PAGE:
San Jerónimo Tlacochahuaya
|San Jerónimo Tlacochahuaya|
Templo de San Jerónimo
|Municipal Seat||San Jerónimo Tlacochahuaya|
|Elevation||1,180 m (3,870 ft)|
|Time zone||UTC-6 (Central (US Central))|
|• Summer (DST)||UTC-5 (Central)|
San Jerónimo Tlacochahuaya is a town and municipality in the Mexican state of Oaxaca, 21 km from the city of Oaxaca on Federal Highway 190 between Santa Maria del Tule and Mitla.  It is part of the Tlacolula District in the east of the Valles Centrales Region. The name Tlacochahuaya comes from Nahuatl and means “in wet land” or “in the swamp.”
Tradition states that the town was founded by a Zapotec warrior by the name of Cochicahuala, which means “he who fights by night”. After the Conquest the land was granted to Señor Don Gaspar Calderón and the area was evangelized by the Dominicans. 
Its main church is the Templo de San Jerónimo, which was built along with a monastery at the end of the 16th century. It has notable altarpieces (retablos) and an organ that dates from colonial times. Normally they let visitors climb the massive structure to look closer.  The organ was built between 1725 and 1730 and restored in 1990-1991. It is registered with the Instituto de Órganos Históricos de Oaxaca (Institute of Historic Organs of Oaxaca).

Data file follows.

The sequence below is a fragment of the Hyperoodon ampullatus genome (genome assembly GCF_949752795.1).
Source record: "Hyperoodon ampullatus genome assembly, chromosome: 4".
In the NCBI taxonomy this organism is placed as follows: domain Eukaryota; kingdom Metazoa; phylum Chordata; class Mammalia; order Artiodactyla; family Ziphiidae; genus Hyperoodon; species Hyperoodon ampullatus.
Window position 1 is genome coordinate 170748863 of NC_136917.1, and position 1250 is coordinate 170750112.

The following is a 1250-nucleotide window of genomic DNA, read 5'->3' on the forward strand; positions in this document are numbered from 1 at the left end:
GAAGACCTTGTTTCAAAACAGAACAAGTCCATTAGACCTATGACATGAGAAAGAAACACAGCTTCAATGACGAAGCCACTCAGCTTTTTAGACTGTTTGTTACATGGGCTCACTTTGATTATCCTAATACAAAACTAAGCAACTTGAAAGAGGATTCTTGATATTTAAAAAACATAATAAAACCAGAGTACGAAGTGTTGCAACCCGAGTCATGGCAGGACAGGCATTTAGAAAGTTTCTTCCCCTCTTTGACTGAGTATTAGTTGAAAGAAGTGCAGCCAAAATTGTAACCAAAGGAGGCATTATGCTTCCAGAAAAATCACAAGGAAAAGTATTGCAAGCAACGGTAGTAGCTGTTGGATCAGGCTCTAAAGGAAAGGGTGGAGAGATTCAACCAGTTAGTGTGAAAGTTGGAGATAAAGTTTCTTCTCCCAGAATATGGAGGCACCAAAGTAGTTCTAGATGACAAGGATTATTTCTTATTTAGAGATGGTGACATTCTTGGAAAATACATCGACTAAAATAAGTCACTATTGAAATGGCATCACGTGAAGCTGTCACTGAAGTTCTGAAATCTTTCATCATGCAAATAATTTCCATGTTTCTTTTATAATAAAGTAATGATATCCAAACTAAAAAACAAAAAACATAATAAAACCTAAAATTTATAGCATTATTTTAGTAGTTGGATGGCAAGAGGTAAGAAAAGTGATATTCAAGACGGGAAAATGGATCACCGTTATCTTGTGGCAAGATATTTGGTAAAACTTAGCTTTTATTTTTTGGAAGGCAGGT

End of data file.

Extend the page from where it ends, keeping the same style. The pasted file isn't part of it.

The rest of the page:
The main economic activities are agriculture (corn, garlic, beans and various fruits), dairy farming and the production of mezcal.  As municipal seat, San Jerónimo Tlacochahuaya has governing jurisdiction over the following communities: La Loma, Luis Alonso León, Macuilxóchitl de Artigas Carranza and Ojo de Agua.
- Quintanar Hinojosa, Beatriz (August 2007). "Joyas ocultas de los valles centrales". Guía México Desconocido: Oaxaca. 137: 88.
- "Enciclopedia de los Municipios de México Oaxaca San Jerónimo Tlacochahuaya". Archived from the original on 2011-07-18.
- "San Jerónimo Tlacochahuaya (English version)". Archived from the original on 2009-01-07. Retrieved 2008-02-27.
Santos in Oaxaca's Ancient Churches: San Jerónimo Tlacochahuaya - Art-historical study of the santos (statues of saints) in the church.